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Or he's bringing further attention to the insanity we find ourselves in by refusing to say 2+2=5 and further refusing to acknowledge that that act in itself is sufficient for him to be barred from employment.

His contempt is attending the school when he is restrained from doing so by court order. He is suspended with full pay during this time. He has conflated the court order barring him from the school grounds with his beliefs. These are two different things.

Also, at an earlier date during a celebratory church service he confronted members of the church and school.

He is purposely confusing legal issues here to make it seem he is fighting the TRA battle: he is not.

It is like continuing to go to work or school grounds when you are suspended. Or fired. What if this were a TIM insisting on continuing at a single sex rape crisis center if they had refused to hire or transferred or removed them them? Or a student suspended from campus for sexual assault who kept going on campus? The place for challenging that is the courts. This is not like the lunch counter protests or similar against sexism. Here in the US we have "at will" employment in many states. But does the ruling in Forstater apply in Ireland where he is at?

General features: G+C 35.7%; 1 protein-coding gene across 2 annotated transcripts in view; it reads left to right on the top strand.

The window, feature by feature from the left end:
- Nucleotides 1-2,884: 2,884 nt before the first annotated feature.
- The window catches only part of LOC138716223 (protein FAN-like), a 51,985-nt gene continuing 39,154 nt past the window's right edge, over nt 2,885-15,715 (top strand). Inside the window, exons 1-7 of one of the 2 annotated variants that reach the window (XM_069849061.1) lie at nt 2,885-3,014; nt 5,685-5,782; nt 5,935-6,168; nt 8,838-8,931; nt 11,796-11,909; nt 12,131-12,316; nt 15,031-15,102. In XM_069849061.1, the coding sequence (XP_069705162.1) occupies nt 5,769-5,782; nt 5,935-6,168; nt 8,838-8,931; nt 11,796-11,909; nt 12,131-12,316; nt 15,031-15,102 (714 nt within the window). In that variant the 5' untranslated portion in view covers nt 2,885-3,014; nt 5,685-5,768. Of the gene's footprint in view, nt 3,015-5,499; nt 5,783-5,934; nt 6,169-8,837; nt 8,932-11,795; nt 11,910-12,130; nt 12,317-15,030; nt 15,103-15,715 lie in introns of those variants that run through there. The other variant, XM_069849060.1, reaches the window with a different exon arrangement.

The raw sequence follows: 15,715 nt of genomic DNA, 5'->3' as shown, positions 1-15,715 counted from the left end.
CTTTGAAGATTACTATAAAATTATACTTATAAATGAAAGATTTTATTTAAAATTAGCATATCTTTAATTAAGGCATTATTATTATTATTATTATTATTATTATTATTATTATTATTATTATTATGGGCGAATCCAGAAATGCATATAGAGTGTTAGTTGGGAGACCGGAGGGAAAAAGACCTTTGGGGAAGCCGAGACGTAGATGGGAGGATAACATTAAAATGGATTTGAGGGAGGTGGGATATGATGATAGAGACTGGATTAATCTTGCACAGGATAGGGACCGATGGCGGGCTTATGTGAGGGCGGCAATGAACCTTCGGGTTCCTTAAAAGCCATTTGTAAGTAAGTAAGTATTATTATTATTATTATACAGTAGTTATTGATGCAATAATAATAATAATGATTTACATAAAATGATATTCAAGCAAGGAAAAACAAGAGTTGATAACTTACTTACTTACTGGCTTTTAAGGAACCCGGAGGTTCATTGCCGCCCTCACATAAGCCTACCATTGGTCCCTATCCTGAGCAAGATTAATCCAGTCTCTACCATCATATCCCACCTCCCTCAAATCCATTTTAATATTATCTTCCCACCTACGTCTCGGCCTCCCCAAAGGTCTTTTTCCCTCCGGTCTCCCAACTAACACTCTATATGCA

No, Forstater does not apply but Irish courts often refer to UK law.

He feels his Christian beliefs compel him to show up at the school in violation of the court order. This is issue number one.

Issue number 2 is the use of the pronoun "they". He made this into a bigger issue by disrupting a church service to celebrate the school's 260th anniversary. Also, he could have just called the student by name avoiding this altogether. He also would have signed a contract making him aware of the CofI values.

It is important to note many secondary schools in Ireland are under management of a church. So the above scenario is not unusual.